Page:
HTTP or FTP server examples.
Ensure the STM3240G-EVAL hardware is connected to the host
computer (the computer running Atollic TrueStudio) using a suitable
debug connection (such as ST Link, or J-Link) and connected to
a network using an Ethernet cable.
Select “Import” from the TrueStudio IDE’s “File” menu. The dialogue box shown below
will appear. Select “Existing Projects into Workspace”.
The dialogue box that appears when “Import” is first clicked
In the next dialogue box, select /FreeRTOS-Plus/Demo/FreeRTOS_Plus_TCP_and_FAT_STM32F4xxx
as the root directory. Then, make sure the RTOSDemo
project is checked in the “Projects” area, and that the Copy Projects Into
Workspace box is not checked, before clicking
the Finish button (see the image below for the correct check box states,
the finish button is not visible in the image).
Make sure that RTOSDemo is checked, and “Copy projects into workspace” is not checked
Select “Build All” from the TrueStudio IDE’s “Project” menu to create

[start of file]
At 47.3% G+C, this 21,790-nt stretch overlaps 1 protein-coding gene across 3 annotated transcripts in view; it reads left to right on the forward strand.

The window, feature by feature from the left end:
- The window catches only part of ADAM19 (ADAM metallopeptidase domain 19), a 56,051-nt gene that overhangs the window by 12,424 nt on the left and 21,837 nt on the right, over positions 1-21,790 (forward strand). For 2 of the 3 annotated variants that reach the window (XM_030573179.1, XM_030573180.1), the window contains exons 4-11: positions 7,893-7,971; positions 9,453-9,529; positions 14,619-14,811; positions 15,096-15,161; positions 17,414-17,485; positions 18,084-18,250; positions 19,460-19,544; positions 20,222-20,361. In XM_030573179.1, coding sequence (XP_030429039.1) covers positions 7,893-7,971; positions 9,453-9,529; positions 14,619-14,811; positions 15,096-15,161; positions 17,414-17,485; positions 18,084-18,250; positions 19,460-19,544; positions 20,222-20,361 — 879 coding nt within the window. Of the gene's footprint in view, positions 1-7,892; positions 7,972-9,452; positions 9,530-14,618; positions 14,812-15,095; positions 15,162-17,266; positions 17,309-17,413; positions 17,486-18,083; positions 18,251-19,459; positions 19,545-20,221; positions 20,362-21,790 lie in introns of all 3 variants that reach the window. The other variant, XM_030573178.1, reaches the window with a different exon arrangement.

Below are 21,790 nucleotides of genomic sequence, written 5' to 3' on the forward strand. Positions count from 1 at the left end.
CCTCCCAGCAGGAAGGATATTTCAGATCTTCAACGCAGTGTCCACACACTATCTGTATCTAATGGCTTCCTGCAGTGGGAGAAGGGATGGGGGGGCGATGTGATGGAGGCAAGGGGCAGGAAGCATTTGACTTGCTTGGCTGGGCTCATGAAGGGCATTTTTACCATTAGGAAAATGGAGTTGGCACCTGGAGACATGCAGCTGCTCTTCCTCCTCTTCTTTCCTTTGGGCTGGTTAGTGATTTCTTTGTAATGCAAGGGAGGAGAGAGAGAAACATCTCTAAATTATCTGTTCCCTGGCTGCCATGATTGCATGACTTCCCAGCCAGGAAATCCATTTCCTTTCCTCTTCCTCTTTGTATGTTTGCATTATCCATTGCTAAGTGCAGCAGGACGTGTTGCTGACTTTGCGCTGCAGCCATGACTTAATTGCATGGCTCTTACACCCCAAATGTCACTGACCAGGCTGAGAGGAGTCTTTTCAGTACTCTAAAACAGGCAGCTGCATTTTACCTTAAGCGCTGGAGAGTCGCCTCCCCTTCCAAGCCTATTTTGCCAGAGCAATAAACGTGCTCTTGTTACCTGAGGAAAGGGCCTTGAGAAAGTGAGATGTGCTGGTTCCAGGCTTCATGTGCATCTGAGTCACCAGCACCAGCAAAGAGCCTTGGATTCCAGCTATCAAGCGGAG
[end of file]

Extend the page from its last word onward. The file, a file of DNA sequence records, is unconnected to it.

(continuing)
the executable image.
Select “Debug” from the TrueStudio IDE’s “Run” menu to create
a debug configuration, which can then be used to program the
STM32 flash memory and start a debug session.
Green LED 1 will toggle when the application is executing. The LED is
toggled from the Idle task, so the toggle rate will not necessarily
Basic Connectivity Test
It is advised to test basic connectivity before experimenting with the
examples linked below. This can be done by pinging the target.
If ping replies are received, then the application is both running and
connected to the network correctly.
To ping the device, open a command prompt and type “ping “,
where is the name assigned to the target – which by default
will be “RTOSDemo”.
If a ping reply is not received then turn DHCP off, assign the target a
static IP address, and try again using the assigned IP address in place of the host
Instructions describing how to set a static IP address, and how to set
a hostname, are provided in the setup instructions on this page.
Pinging the target, and receiving ping responses
The project includes the following examples: